It’s not that I wanted to keep him that way forever. I’m really looking forward to the fun stuff that comes along with having an older kid — the increased freedom, the family vacations, the conversations with my little person. But I am struggling with this in between time when he wants to go go go, but he’s not yet old enough to understand caution or danger or reason of any kind.

For a while, he was content to crawl around in the playpen if I needed a few minutes to get something done around the house, or you know, use the bathroom. But now he’s suddenly rebelling, and even the playpen is too much containment for his taste. He no longer plays contentedly in there. Now when I put him down, he stands up and screams at me until I take him out again and let him wander the house on all fours.

I realize this stage is crucial to his development, so I baby proof the house as best I can, do my very best to keep him safe, and chase him all day to prevent him from hurting himself. But on days like today when I’m exhausted and longing for the time when he snuggled safely with me, I start thinking crazy thoughts.

What if we converted the spare bedroom into a padded room so I could let him bounce around in there while I fold laundry?

What if we just padded the entire HOUSE? Then he could crawl around bonking into things to his heart’s content, and I wouldn’t have to worry.

Do they make rock climbing helmets and knee and elbow pads in size 6-9 months? They really should consider that for daredevil babies with absolutely no sense of self-preservation or caution.

Why on Earth don’t human babies learn to walk proficiently within hours of birth like colts and deer? Wait. That actually sounds worse. Scratch that. The LAST thing I want is a 1-week-old bonking his head on the coffee table.

I’m trying my hardest to relax and accept that I’m not always going to be able to protect him. The best I can do is prevent serious injury and hope that he’s designed well to withstand a few bumps along the way as he learns to get around. My dad always says, “They’re built low to the ground so they don’t have far to fall,” and I think he’s right. Mobile babies really are built tougher than we think and designed to handle the normal bumps and bruises that go along with learning to walk.

While this attitude helps my fear a little, it does nothing to help the exhaustion that comes with chasing him all day. Pfft. Slow down, baby! Mama needs a break.

5 non-essential baby products I use every day

I remember when I first started shopping for baby things, I was so overwhelmed. There are so many baby products on the market, and sadly, so much of it is totally and completely useless. Almost every expecting mother finds herself asking the question, “What do I really need?”

Aside from the obvious essentials like diapers, clothing, and a car seat, the truth is there isn’t much you really need. But almost four months into motherhood, I’ve discovered a few items that have made my life a whole lot easier. I’d like to share them with you now.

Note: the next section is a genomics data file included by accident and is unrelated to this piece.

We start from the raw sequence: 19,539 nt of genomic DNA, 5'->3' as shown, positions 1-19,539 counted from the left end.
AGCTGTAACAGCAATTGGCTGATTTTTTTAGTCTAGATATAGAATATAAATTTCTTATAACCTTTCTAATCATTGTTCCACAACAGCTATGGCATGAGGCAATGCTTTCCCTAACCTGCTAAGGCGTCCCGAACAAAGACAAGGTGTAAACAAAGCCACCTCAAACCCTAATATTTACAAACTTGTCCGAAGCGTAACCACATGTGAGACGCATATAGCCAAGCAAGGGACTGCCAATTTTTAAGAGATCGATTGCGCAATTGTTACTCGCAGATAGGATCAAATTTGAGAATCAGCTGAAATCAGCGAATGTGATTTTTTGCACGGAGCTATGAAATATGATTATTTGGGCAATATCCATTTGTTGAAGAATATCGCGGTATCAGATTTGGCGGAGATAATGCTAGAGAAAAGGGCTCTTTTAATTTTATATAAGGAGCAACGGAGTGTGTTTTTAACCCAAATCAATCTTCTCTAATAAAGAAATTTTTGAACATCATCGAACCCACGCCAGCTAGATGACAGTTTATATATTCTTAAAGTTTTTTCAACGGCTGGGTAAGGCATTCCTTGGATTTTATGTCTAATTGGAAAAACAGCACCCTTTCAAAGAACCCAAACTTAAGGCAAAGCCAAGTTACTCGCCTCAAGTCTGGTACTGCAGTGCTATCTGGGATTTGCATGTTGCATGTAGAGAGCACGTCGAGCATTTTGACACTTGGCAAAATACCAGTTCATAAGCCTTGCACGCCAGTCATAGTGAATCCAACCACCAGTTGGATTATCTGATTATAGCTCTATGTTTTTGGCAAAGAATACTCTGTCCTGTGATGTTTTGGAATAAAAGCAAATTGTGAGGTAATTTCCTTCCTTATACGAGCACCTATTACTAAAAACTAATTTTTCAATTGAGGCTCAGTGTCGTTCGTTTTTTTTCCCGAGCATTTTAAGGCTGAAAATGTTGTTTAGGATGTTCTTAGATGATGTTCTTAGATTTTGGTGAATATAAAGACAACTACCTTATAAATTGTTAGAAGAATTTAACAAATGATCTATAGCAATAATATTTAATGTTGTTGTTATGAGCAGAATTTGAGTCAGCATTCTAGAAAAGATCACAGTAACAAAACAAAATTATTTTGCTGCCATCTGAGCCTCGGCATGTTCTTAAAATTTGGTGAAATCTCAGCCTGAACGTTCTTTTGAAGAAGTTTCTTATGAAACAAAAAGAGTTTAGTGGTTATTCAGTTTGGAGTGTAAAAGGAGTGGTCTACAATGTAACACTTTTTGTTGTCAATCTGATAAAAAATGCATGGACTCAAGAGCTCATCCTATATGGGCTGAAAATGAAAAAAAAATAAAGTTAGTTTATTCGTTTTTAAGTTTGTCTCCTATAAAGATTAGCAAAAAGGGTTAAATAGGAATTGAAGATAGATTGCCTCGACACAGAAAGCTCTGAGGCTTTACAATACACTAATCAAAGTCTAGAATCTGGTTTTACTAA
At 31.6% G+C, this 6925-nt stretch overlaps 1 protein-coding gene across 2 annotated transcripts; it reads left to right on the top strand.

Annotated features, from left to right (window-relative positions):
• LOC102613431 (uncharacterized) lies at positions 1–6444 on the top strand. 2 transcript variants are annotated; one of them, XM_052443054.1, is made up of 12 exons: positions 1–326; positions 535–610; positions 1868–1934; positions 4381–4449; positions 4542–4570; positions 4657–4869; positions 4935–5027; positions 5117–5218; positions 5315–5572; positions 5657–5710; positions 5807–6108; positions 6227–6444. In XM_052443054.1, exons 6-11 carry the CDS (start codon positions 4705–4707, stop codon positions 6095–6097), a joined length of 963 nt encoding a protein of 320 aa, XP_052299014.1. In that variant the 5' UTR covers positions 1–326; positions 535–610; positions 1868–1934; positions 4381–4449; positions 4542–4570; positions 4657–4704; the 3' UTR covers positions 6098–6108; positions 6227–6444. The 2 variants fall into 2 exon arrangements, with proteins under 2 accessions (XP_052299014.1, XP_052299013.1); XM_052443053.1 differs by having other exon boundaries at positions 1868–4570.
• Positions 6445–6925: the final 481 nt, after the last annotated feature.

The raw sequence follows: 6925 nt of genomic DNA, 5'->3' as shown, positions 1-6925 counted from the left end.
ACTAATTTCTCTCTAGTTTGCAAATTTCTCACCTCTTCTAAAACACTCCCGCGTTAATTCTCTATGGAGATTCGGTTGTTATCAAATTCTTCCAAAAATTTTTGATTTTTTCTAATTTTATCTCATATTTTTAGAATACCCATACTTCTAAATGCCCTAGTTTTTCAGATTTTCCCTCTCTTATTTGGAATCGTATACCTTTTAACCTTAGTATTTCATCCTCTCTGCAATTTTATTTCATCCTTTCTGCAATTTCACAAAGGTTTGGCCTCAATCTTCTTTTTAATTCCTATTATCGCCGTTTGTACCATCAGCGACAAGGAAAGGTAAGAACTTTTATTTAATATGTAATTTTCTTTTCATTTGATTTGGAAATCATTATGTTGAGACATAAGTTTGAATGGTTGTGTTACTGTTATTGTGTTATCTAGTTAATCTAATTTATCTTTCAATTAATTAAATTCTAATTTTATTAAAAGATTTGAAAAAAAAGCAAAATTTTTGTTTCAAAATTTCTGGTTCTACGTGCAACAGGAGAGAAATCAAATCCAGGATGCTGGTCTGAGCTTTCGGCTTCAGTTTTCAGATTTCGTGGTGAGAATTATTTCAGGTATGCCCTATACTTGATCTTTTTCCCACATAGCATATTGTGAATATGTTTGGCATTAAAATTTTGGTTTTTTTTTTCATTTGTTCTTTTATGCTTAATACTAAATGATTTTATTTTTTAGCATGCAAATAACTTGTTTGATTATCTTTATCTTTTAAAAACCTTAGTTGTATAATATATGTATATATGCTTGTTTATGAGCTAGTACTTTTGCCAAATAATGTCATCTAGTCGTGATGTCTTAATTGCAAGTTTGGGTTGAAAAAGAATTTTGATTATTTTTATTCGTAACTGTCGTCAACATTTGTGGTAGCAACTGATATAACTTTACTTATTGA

For the record, I’m not being compensated in any way to endorse these products. All of these items I either bought for myself or were gifted to me by generous friends. These reviews are completely unsolicited by the manufacturers, and all opinions are my own.

Baby K’Tan

There are about a million different infant carriers and slings. It may seem like all of them work the same way, but the truth is, they don’t. Some of them aren’t very baby-friendly, and many of them aren’t very mom-friendly. They can be difficult to use, constricting for baby, and a lot of moms abandon them early on.

My friend Kacie loved her Baby K’Tan carrier, and generously gifted me with one of my own before Judah was born. The K’Tan is incredibly simple to use compared to other wraps. It takes me about a minute to get Judah into it, and I can do it while sitting in the backseat of the car. There’s no complicated wrapping involved. It’s made of two loops of fabric, so there aren’t yards and yards of excess fabric to get in your way.

He absolutely loves to be carried in it, and he’s typically fast asleep within 10 minutes. I don’t think either one of us would be a fan of a bulky stroller. The K’Tan keeps him close to me, and it keeps my hands free.

Arms Reach co-sleeper

Before Judah was born, my sister gave me a bedside bassinet that she never used for my nephew. I tried to put Judah in it the first two nights after we came home from the hospital, and it was a nightmare. He hated the thing, and it was too tall for me to comfort him from the bed. I also had to stand up to pick him up every time he woke me to eat. He was using a bili-blanket to treat his jaundice, and keeping him swaddled in it was impossible. I was in and out of bed all night rewrapping the blanket around him.

My mom bought us a Close and Secure Sleeper* that worked great for the first 6 weeks. He was right in bed with us, but I was able to sleep soundly with him in his own space. Even though it was small, fitting it in a queen-sized bed with two adults was a squeeze, so it wasn’t very comfortable for us. He also grew out of it quickly.

I read rave reviews about the Arms Reach Co-Sleeper, a bassinet that attaches to the side of the bed. I ordered the Clear Vue mini bassinet model, and it has worked fabulously. If you’re breastfeeding, I absolutely recommend it. He sleeps right next to me, but he doesn’t take up space in the bed. This particular model has adjustable legs, which allowed us to tilt it a few inches to help with his reflux. Its weight limit is 23 pounds, so it will last longer than the typical bassinet with a 15- or 18-pound limit.